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Bombs and Gun Battles Kill at Least 19 in Somalian Capital - ASHARQ AL-AWSAT English Archive
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Somali policemen view the scene of a deadly blast in Mogadishu on April 14, 2013. Source: REUTERS/Omar Faruk

Somali policemen view the scene of a deadly blast in Mogadishu on April 14, 2013. Source: REUTERS/Omar Faruk

Mogadishu, Reuters—At least 19 people were killed in the Somali capital on Sunday in bomb attacks carried out by militants linked to Al-Qaeda and subsequent gun battles with the Al-Shaba’ab fighters, breaking a fragile return to peace in Mogadishu.

A bomb exploded outside law courts in the city as gunmen stormed the compound. Security forces then arrived and battled the fighters inside. Later, a bomb exploded near an African Union and Turkish Red Crescent convoy on the way to the airport.

Al-Shaba’ab said it carried out the attacks.

“About seven well-armed men in government uniform entered the court today as soon as a car bomb exploded at the gate. We thought they were government soldiers,” said Aden Sabdow, who works at the mayor’s office adjacent to the court.

“Armed men entered the court and then we heard a blast. Then they started opening fire. We do not know the number of casualties,” said Hussein Ali, who works at the courts.

Somali forces arrived and laid siege to the compound, and there was a second blast while the two sides exchanged gunfire. Hours later, the shooting stopped, but government forces said they believed some fighters were still hiding inside.

Reuters reporters counted 16 bodies around the compound, some of them in uniform, some not, but it was not clear how many of them were government soldiers, attackers or civilians.

Witnesses at the scene said in addition to the car bombs, three of the gunmen who stormed the court also blew themselves up using explosives strapped to their bodies.

Security in the coastal capital has improved greatly since Al-Shaba’ab fled the city after an African Union and Somalian government military offensive in August 2011. Now its rubble-strewn streets are choked with traffic and constructions sites point to a new confidence as Somalians return from abroad and invest in their homeland.

But the threat persists from Al-Shaba’ab, which still controls much of the countryside.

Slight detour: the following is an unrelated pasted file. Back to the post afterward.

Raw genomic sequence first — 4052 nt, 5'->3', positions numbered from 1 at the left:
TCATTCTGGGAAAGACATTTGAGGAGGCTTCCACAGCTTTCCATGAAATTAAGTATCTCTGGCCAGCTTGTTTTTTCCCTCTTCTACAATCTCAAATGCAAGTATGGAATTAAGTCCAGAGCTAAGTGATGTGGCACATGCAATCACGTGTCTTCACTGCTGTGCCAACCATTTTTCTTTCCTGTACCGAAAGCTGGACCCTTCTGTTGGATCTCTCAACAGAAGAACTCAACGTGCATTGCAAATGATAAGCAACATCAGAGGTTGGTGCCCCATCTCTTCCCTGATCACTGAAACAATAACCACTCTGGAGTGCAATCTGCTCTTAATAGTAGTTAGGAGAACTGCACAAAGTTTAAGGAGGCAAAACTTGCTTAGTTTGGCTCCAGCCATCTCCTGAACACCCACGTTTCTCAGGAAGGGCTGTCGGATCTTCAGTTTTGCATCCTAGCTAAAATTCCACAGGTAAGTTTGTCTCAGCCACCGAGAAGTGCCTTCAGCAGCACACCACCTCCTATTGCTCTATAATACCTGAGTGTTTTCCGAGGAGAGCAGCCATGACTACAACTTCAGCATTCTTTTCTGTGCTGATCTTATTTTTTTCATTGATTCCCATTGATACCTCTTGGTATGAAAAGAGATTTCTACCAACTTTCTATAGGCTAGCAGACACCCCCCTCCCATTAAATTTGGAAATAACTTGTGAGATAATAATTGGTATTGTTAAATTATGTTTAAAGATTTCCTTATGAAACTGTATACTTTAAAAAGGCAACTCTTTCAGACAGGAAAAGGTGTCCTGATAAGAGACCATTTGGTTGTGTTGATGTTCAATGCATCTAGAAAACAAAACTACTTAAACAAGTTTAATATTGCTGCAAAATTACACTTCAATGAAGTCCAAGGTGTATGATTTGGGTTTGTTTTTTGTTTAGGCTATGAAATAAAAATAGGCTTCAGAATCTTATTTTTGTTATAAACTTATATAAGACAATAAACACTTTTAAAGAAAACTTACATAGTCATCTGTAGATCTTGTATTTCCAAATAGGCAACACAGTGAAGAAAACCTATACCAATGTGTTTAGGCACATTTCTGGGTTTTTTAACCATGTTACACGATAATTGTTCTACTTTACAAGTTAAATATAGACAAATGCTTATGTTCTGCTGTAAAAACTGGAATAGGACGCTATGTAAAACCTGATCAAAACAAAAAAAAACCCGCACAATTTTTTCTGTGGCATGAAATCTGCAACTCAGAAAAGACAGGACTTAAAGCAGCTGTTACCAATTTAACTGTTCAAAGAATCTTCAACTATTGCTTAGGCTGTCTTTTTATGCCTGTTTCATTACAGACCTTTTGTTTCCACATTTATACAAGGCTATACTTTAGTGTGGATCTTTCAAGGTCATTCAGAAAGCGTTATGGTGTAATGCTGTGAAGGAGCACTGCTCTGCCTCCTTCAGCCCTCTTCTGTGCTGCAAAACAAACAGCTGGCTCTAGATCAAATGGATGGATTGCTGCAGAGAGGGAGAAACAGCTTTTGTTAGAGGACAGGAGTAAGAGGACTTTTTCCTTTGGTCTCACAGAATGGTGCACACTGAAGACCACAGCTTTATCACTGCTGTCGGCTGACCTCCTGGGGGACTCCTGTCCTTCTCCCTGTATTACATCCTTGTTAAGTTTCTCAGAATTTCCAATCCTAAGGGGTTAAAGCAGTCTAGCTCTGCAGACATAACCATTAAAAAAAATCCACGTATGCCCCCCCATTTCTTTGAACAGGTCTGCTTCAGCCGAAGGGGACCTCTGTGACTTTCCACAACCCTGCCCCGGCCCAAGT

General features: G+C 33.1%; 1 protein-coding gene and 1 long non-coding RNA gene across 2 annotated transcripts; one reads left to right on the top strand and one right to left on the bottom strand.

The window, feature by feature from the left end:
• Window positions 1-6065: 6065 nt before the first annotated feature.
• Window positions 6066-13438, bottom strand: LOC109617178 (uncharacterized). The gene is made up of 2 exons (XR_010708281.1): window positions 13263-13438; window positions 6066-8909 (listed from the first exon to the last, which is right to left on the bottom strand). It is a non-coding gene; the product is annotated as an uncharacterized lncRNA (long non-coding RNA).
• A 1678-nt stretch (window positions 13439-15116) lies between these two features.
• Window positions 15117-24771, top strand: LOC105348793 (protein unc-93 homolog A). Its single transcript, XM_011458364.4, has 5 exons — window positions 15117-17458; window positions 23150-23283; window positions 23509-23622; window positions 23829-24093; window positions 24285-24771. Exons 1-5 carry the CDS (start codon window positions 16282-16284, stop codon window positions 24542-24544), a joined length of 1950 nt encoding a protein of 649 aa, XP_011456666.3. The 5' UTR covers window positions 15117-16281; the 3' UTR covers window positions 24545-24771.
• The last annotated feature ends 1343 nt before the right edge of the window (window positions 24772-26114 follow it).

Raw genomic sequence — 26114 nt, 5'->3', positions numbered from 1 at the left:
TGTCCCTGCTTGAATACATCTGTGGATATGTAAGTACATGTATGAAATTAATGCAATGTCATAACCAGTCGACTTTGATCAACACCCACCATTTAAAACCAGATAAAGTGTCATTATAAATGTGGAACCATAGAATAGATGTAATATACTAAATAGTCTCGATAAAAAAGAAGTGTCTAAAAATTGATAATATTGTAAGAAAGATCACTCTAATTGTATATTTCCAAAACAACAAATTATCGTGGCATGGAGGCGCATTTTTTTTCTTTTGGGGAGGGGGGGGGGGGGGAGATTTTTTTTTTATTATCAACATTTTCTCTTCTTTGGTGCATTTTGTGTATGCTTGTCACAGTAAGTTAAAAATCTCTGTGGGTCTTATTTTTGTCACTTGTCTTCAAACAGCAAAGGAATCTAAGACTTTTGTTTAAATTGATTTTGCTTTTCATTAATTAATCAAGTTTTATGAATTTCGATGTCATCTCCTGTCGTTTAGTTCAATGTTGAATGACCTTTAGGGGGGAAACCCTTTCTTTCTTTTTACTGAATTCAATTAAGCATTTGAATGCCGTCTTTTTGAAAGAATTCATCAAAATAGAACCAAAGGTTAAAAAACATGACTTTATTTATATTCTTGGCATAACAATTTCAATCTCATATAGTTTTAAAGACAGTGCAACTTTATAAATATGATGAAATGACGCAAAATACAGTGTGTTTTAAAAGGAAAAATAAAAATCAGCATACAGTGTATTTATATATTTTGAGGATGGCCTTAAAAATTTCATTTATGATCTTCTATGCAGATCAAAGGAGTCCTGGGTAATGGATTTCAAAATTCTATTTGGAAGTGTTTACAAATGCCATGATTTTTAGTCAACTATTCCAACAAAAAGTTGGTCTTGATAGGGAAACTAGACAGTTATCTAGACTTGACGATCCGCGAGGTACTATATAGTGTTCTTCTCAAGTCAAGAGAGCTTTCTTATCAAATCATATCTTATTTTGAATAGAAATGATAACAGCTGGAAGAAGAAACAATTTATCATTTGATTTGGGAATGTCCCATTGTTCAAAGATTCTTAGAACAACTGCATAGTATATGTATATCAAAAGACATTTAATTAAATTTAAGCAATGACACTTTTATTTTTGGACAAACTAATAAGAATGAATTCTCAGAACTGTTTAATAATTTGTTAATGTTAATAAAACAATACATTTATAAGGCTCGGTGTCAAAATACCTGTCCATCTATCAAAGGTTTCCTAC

“We carried out a superb intense mission in Mogadishu today. We killed 26 people. including soldiers and court staff,” said Al-Shaba’ab spokesman Sheikh Ali Mohamud Rage.

“We assigned five special mujahideen for the court—four of them entered and killed the people inside. The other mujahid, with his car bomb, exploded when government soldiers gathered at the gate.”

Al Shabaab routinely inflates the number of people it kills.

Security forces managed to rescue the Supreme Court chairman and other officials, some of whom climbed out of buildings using ladders.

“The supreme court chairman and other judges have now safely arrived at the mayor’s office through another door. Many ladders have also been placed on the walls and some staff and civilians and have managed to escape using the ladders,” Sabdow said.

Later, a car bomb exploded at a building housing Somalian intelligence along the road to the airport as Turkish and African Union vehicles were passing, police and witnesses said. Government forces then opened fire and blocked the road.

“The car bomb exploded near the gate of a building housing the Somalian security. African Union and Turkish cars were also passing there. We are still investigating the target and casualties,” Qadar Ali, a police officer, told Reuters.

Witnesses said three people were killed in the blast.

“I saw three dead people including a man, a woman and a child. The ruined car bomb is in the middle of the road,” witness Hussein Bile told Reuters.

A Turkish official who spoke on condition of anonymity said one of its Red Crescent vehicles was passing at the time of the explosion. A Somalian driver was killed and three Turkish passengers were wounded, the official said.

Britain warned on April 5 it believed “terrorists are in the final stages of planning attacks in Mogadishu.”
In control of much of the capital, Mogadishu, between 2009 and 2011, Al-Shaba’ab has been forced out of most major cities in central and southern Somalia by African Union peacekeepers.

But the hardline Islamist group has hit back with a series of bomb attacks. In early April, a bomb went off outside the headquarters of Somalia’s biggest bank, Dahabshiil’s, wounding at least two people hours after Al-Shaba’ab ordered the company to cease operations in areas under its control.

“Somalia is moving, and will keep moving, forward and will not be prevented from achieving the ultimate noble goal, a peaceful and stable Somalia, by a few desperate terrorists,” President Hassan Sheikh Mohamud said in a statement.

Last month, Al-Shaba’ab claimed responsibility for suicide car bomb targeting a senior Somalian security official, which killed at least 10 people in central Mogadishu. The security official survived the attack, the city’s deadliest this year.

Asharq Al-Awsat

Asharq Al-Awsat

Asharq Al-Awsat is the world’s premier pan-Arab daily newspaper, printed simultaneously each day on four continents in 14 cities. Launched in London in 1978, Asharq Al-Awsat has established itself as the decisive publication on pan-Arab and international affairs, offering its readers in-depth analysis and exclusive editorials, as well as the most comprehensive coverage of the entire Arab world.

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